Eighty-eight plaintiffs won’t win any portion of their $10 million lawsuit against poker player Mike Postle and the Stones casino over alleged cheating in live-streamed games. On Wednesday, a Northern California District Court judge granted the defendants’ motion to dismiss all claims against them, primarily on the grounds that California law doesn’t allow state courts to settle gambling disputes.
Postle was the talk of the poker world last fall after Veronica Brill publicly accused him of cheating. She and other players at Stones Gambling Hall in Citrus Heights, California, alleged that Postle had somehow gained access to his opponent’s hole cards during “Stones Live” streams, unfairly enriching the Stones Gambling Hall player by hundreds of thousands of dollars.
The case against Postle was mostly predicated on his improbable 94% win rate and a seemingly uncanny ability to make the correct decisions at all times during “Stones Live” streams.
As the scandal unfolded, Brill and 87 other plaintiffs filed three separate, $10 million lawsuits against Postle, King’s Casino (owner of Stones Gambling Hall), and Justin Kuraitis, the tournament director at Stones and producer of “Stones Live.” The group of players alleged that Postle, with the knowledge of Stones and Kuraitis, conspired to defraud other players by participating in a cheating scheme.
Now it appears all three defendants are off the hook before the case even made it to trial.
Lack of Standing
The three defendants recently filed motions to dismiss the case against them. The casino argued that it isn’t responsible for the actions of players in a poker game on its property. Postle’s motion denied that he was cheating, and claimed he had evidence to prove it.
US District Judge William B. Shubb sided with the defendants and granted the motion to dismiss, pointing to a California gambling law that says it’s not in the purview of the state’s judicial system to resolve gambling disputes.
“California’s strong public policy against judicial resolution of civil claims arising out of gambling disputes mandates the dismissal with prejudice of plaintiff’s claims against Postle for fraud, negligent misrepresentation, negligence per se, and unjust enrichment,” Shubb wrote.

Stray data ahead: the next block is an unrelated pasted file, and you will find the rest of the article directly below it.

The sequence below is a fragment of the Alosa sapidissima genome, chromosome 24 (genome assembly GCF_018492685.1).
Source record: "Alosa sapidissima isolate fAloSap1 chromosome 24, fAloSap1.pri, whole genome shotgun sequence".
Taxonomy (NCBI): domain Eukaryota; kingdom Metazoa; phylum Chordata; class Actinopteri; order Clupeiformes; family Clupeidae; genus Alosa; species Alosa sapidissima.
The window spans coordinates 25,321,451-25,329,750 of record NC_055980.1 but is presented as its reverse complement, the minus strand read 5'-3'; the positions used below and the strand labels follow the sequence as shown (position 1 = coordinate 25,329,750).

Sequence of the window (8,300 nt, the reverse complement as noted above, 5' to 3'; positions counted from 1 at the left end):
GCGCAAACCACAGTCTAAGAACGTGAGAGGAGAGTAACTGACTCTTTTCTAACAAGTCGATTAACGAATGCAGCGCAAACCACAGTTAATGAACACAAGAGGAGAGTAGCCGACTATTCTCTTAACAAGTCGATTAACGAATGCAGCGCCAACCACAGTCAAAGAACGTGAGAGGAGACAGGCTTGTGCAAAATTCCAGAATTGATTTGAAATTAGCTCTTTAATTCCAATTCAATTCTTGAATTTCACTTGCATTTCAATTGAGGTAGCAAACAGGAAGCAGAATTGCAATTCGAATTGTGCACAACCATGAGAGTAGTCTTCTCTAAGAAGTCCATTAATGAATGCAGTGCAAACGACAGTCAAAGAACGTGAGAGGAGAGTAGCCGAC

Shubb stated that California’s gambling laws only protect a “business or property” from cheating, not individuals.
“Plaintiffs lack standing under § 1964(c) to proceed with their (Racketeer Influenced and Corrupt Organizations) RICO claim because they have failed to allege facts demonstrating a concrete injury to their ‘business or property.’ Plaintiffs’ RICO claim against Mike Postle must therefore be dismissed,” the judge continued.
Poker Players Bemoan Ruling
Following news of the case dismissal, many poker players on social media seemed shocked at the court’s decision. “Complete b******t,” tweeted Upswing Poker cofounder Ryan Fee (@RyanFeePoker). “Absolutely sick!!” wrote Navin Mohan (@navinbits).
Dozens of others tweeted hundreds of responses in the hours following the court’s ruling. Almost all were in favor of the plaintiffs.
“So let’s get this straight,” commented Katy Gee (@PinkLadyxx), “someone scams people out of thousands of dollars and they get away with it. Is the US justice system really this broken?”
Brill, the whistleblower, expressed her frustration that the court seemed to condone cheating in California card rooms. “If you decide to cheat on a live stream,” she wrote on Twitter, “you are free to do so … you are free to steal hundreds of thousands of dollars.”
Just letting the poker community know that if you decide to cheat on a live stream you are free to do so. There will be no accountability for your actions and you are free to steal hundreds of thousands of dollars. The casino, and employees who might help you, are not accountable
— Veronica BLM (@Angry_Polak) June 3, 2020
“It doesn’t seem like this judge had much an idea what was going on during the initial hearing,” tweeted poker YouTube personality Joey Ingram, who had watched countless hours of Postle’s play on video as part of his own investigation.
Postle continues to deny any and all accusations against him.
While the judge dismissed all of the claims against Postle, he did give attorneys for Brill and the other plaintiffs 20 days to amend some of the complaints against Stones and Kuraitis.
On Thursday, Las Vegas attorney Mac VerStandig, who filed the case in California, said that he would be back in court.
“Y’all realize we’re going to amend and go forward against Stones, right?” VerStandig tweeted. “Reports of the case’s death are greatly exaggerated.”